The “To be or not to be” Soliloquy of Hamlet
Does the hero in Shakespeare’s Hamlet deliver a soliloquy that does not fit the dramatic context? Does the soliloquy suggest that suicide is imminent? This essay proposes to answer these and other questions relevant to the “To be or not to be” soliloquy.
Lawrence Danson in the essay “Tragic Alphabet” discusses the most famous of soliloquies as involving an “eternal dilemma”:
The problem of time’s discrediting effects upon human actions and intentions is what makes Hamlet’s “To be, or not to be” soliloquy eternal dilemma rather than fulfilled dialectic. Faced with the uncertainty of any action, an uncertainty that extends even to the afterlife, Hamlet, too, finds the “wick or snuff” of which Claudius speaks: “Thus conscience” – by which Hamlet means, I take it, not only scruples but all thoughts concerning the future –
does make cowards of us all;
And thus the native hue of resolution
Is sicklied o’er with the pale cast of thought,
And enterprises of great pitch and moment,
With this regard, their currents turn awry
And lose the name of action. – (III.i.83). (75)
Considering the context of this most notable soliloquy, the speech appears to be a reaction from the determination which ended the “rogue and peasant slave” soliloquy. In fact, in the Quarto of 1603 the “To be” speech comes BEFORE the players’ scene and the nunnery scene – and is thus more logically positioned to show its emotional connection to the previous soliloquy (Nevo 46).
Marchette Chute in “The Story Told in Hamlet” describes just how close the hero is to suicide while reciting his famous soliloquy:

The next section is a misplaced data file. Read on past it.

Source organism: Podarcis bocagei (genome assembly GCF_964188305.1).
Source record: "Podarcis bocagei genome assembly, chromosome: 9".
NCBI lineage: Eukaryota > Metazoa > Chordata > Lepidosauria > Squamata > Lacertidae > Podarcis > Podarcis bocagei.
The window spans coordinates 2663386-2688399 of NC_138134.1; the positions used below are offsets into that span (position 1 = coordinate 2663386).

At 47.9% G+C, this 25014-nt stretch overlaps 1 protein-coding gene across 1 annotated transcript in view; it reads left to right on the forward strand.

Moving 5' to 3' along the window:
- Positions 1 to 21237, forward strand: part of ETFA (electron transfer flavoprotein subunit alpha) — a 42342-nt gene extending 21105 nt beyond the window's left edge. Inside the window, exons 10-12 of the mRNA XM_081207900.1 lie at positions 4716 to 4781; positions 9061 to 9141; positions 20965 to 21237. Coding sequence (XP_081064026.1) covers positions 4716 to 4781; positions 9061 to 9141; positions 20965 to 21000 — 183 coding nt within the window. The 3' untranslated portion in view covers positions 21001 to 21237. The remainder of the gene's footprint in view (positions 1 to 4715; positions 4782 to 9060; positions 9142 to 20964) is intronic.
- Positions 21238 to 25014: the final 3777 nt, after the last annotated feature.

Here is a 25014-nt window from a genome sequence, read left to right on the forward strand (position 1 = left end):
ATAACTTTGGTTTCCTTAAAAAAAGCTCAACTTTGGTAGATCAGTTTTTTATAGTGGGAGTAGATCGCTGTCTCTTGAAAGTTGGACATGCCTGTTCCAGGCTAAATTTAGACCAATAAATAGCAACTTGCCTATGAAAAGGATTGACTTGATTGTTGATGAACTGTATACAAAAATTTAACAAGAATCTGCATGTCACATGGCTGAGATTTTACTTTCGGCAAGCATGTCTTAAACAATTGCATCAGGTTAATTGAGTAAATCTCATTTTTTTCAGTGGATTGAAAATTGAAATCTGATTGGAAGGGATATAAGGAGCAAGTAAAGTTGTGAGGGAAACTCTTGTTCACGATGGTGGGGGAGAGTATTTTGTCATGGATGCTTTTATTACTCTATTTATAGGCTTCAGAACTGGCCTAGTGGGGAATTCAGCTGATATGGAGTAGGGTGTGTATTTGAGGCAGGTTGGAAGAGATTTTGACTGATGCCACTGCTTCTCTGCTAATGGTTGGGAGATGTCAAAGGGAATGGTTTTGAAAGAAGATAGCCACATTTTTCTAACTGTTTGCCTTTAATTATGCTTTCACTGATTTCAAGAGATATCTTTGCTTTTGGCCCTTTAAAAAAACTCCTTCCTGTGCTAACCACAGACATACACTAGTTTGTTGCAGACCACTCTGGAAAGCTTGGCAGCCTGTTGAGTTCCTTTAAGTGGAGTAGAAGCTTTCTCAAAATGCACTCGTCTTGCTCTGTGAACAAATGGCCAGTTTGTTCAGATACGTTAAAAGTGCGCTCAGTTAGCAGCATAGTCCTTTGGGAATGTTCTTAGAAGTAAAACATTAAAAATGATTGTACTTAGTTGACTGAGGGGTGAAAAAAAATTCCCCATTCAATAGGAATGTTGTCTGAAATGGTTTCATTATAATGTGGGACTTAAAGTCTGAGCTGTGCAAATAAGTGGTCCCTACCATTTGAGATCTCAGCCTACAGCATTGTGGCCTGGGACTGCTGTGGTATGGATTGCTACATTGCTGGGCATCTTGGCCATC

Hamlet enters, desperate enough by this time to be thinking of suicide. It seems to him that it would be such a sure way of escape from torment, just to cease existing, and he gives the famous speech on suicide that has never been worn thin by repetition. “To be, or not to be . . .” It would be easy to stop living.
To die, to sleep;
No more. And by a sleep to say we end
The heartache and the thousand natural shocks
That flesh is heir to . . .
But Hamlet has never succeeded in deceiving himself, and he cannot do so now. . . .
[He] will not . . . be able to kill himself. He has thought too much about it to be able to take any action. (39)
There are seven soliloquies of the prince in the play. The first soliloquy (“Frailty, thy name is woman”) ends with the arrival of Horatio, the hero’s closest friend (“Horatio, thou art e'en as just a man / As e'er my conversation coped withal.”), and Marcellus, who escort the prince to the ramparts of Elsinore to view the ghost of Hamlet’s father, King Hamlet, which they have seen. At one a.m. the ghost reveals to the protagonist the extent of the evil within Elsinore, “the human truth” (Abrams 467). The Ghost says that King Hamlet was murdered by Claudius, who had a...